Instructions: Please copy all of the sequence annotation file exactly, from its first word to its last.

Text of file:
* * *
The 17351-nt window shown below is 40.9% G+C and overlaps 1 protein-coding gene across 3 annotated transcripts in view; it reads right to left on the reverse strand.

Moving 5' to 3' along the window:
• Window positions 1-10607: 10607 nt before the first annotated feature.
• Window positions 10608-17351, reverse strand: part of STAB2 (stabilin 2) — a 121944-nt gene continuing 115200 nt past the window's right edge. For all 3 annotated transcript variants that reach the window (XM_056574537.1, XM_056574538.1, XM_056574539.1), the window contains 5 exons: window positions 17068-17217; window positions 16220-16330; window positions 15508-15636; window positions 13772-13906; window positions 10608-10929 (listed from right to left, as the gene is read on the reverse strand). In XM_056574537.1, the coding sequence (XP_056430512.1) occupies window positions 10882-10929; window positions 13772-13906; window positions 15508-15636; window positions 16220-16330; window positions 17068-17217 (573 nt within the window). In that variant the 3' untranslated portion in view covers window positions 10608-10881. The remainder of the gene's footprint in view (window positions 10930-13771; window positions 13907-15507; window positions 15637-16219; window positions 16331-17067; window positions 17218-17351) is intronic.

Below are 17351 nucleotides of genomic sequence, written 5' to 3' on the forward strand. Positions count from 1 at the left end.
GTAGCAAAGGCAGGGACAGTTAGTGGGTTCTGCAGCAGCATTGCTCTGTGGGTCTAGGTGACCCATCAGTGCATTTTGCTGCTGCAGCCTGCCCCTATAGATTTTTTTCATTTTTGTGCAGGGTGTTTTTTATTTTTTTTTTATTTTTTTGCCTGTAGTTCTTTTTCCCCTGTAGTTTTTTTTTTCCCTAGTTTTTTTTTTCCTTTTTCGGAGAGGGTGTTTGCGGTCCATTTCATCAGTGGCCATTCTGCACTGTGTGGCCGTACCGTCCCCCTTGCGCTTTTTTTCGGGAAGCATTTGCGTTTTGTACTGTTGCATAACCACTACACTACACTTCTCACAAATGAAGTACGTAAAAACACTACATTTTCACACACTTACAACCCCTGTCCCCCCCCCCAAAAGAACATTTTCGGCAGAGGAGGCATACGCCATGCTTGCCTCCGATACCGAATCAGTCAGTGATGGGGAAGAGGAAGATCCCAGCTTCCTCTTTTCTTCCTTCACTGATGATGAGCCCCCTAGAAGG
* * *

The 17351-nt window shown below is 40.9% G+C and overlaps 1 protein-coding gene across 3 annotated transcripts in view; it reads right to left on the reverse strand.

Moving 5' to 3' along the window:
• Window positions 1-10607: 10607 nt before the first annotated feature.
• Window positions 10608-17351, reverse strand: part of STAB2 (stabilin 2) — a 121944-nt gene continuing 115200 nt past the window's right edge. For all 3 annotated transcript variants that reach the window (XM_056574537.1, XM_056574538.1, XM_056574539.1), the window contains 5 exons: window positions 17068-17217; window positions 16220-16330; window positions 15508-15636; window positions 13772-13906; window positions 10608-10929 (listed from right to left, as the gene is read on the reverse strand). In XM_056574537.1, the coding sequence (XP_056430512.1) occupies window positions 10882-10929; window positions 13772-13906; window positions 15508-15636; window positions 16220-16330; window positions 17068-17217 (573 nt within the window). In that variant the 3' untranslated portion in view covers window positions 10608-10881. The remainder of the gene's footprint in view (window positions 10930-13771; window positions 13907-15507; window positions 15637-16219; window positions 16331-17067; window positions 17218-17351) is intronic.

Below are 17351 nucleotides of genomic sequence, written 5' to 3' on the forward strand. Positions count from 1 at the left end.
GTAGCAAAGGCAGGGACAGTTAGTGGGTTCTGCAGCAGCATTGCTCTGTGGGTCTAGGTGACCCATCAGTGCATTTTGCTGCTGCAGCCTGCCCCTATAGATTTTTTTCATTTTTGTGCAGGGTGTTTTTTATTTTTTTTTTATTTTTTTGCCTGTAGTTCTTTTTCCCCTGTAGTTTTTTTTTTCCCTAGTTTTTTTTTTCCTTTTTCGGAGAGGGTGTTTGCGGTCCATTTCATCAGTGGCCATTCTGCACTGTGTGGCCGTACCGTCCCCCTTGCGCTTTTTTTCGGGAAGCATTTGCGTTTTGTACTGTTGCATAACCACTACACTACACTTCTCACAAATGAAGTACGTAAAAACACTACATTTTCACACACTTACAACCCCTGTCCCCCCCCCCAAAAGAACATTTTCGGCAGAGGAGGCATACGCCATGCTTGCCTCCGATACCGAATCAGTCAGTGATGGGGAAGAGGAAGATCCCAGCTTCCTCTTTTCTTCCTTCACTGATGATGAGCCCCCTAGAAGG